Perhaps most interesting is what seems to happen during fatigue. Ground contact times increase in both studies, regardless of footstrike. If we look back at what typically impacts ground contact time, it provides some interesting clues. Ground contact changed even when footstrike did not, so we can eliminate that possibility. The other two possibilities are that leg stiffness and use of elastic energy changed, which is entirely possible, but impossible to know. There is some research showing fatigue changes leg stiffness and stretch shortening cycle fatigue. Lastly, the most likely scenario is that fatigue is impacting the body’s ability to produce force in as short a time period.
Lastly, in the 1500m study it was interesting to see a change in footstrike pattern. During the last lap, you saw an increase in heel striking. This would seem surprising as generally one of the faster laps in the race as people try and kick it in. The question is why do runners switch to a heel strike under heavy fatigue? I’m not sure I have the answer. One possibility is that stride length tends to decrease with fatigue and runners are trying to compensate by lengthening their stride, but instead of doing it by pushing off and covering more distance, they simply let their lower leg reach out. Another possibility is that fatigue may impact fine control of the lower leg.
What do we learn from all of these studies?
It lends credence to the idea that footstrike is important when we are concerned with speed and speed only. There is a tendency for faster runners to adopt a non-heel strike in a variety of events. In addition, these foot strike types allow for shorter ground contact times, which also correlate well with speed. One other variable to consider is how that foot strike occured? It’s impossible to know but where the heel strike took place is incredibly important. There is a big difference between striking close to under your hips to striking way out in front of you. Perhaps we should consider looking at foot strike in terms of where it occurs in relation to your center of mass, instead of where it occurs on the foot.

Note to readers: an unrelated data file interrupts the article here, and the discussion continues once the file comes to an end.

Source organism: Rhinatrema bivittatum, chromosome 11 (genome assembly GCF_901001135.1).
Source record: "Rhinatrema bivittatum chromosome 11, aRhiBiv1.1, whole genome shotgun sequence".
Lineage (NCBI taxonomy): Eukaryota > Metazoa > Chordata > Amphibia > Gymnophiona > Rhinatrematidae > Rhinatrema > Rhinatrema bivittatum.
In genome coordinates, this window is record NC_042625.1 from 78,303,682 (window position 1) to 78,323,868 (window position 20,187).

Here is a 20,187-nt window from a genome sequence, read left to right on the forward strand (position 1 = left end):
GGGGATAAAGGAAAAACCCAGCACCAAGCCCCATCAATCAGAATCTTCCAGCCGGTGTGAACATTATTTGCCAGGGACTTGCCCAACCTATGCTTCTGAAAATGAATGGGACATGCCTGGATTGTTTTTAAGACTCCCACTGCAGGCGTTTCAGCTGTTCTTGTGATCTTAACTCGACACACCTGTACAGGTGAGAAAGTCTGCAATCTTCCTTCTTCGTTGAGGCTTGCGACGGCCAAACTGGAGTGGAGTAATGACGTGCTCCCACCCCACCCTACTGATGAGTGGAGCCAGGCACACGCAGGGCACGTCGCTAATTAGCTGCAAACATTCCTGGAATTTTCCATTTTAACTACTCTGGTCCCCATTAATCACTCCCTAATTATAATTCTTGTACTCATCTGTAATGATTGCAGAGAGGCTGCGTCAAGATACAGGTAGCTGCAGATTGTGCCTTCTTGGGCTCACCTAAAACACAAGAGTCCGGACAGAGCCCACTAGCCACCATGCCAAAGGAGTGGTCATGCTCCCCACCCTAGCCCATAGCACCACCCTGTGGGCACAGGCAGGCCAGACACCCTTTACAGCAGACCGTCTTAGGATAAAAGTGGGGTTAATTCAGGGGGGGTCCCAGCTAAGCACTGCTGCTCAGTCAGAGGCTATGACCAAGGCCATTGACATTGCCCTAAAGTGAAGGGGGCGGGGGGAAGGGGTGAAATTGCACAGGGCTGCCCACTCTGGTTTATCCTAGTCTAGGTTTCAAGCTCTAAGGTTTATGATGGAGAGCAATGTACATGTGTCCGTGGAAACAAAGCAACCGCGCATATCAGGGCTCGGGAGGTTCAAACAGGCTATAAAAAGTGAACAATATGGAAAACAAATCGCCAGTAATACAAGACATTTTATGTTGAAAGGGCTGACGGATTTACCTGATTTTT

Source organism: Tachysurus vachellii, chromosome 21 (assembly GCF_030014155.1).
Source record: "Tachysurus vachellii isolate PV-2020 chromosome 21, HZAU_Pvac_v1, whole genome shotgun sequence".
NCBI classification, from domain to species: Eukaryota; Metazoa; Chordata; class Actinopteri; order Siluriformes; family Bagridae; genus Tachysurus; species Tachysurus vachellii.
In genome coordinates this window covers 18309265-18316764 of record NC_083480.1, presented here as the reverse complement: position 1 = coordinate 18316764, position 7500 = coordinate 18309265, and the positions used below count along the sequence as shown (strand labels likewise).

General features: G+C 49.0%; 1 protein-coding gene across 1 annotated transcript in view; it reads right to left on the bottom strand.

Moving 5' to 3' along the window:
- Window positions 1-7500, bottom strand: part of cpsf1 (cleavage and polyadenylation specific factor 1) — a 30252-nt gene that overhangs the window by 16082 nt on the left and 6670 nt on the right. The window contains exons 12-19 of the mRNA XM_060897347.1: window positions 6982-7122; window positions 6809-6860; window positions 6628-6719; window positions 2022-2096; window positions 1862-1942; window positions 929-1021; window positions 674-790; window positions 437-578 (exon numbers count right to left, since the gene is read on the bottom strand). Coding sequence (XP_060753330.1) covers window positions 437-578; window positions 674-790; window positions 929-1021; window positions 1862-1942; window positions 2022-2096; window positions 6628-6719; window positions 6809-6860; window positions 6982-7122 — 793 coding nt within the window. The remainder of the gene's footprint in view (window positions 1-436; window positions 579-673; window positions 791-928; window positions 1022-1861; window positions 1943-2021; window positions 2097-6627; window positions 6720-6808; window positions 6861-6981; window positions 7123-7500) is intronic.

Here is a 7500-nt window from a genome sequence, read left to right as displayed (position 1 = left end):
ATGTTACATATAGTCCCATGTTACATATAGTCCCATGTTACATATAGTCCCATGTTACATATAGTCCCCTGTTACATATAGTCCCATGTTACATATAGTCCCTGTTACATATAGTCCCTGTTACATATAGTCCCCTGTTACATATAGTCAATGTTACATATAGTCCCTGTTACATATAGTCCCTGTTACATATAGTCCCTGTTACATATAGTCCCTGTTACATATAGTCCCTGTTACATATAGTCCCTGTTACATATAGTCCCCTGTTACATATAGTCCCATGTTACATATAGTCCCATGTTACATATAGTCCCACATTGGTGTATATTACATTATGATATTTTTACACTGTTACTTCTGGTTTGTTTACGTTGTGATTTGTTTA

Using this data, I’d recommend a switch to a more midfoot or forefoot running style if speed is your main concern.
Secondly, these studies provide some interesting data on fatigue and foot strike. Seeing that ground contact times lengthen, some training should be done to avoid this decrease. I’ve written an entire article (and done a presentation, which I have not posted yet) on a related phenomenon, Strength endurance work, that explains some of the ways to combat this fatigue. We need to train the body to maintain force production (and muscle fiber recruitment) under heavy fatigue. This means start off with being able to increase force production, move to being able to produce force quickly, then move to being able to produce force in heavy fatigued conditions.
Basically, strength endurance work combined with plyometric and power training would seem the best way to train for this type of fatigue resistance. In practical terms:
-Strength Training -> Power training/ Sprint training -> Strength Endurance (Circuits/hills) -> Strength Endurance under fatigued conditions (hard circuits/ 200m reps at 800m pace w/ bounding in between)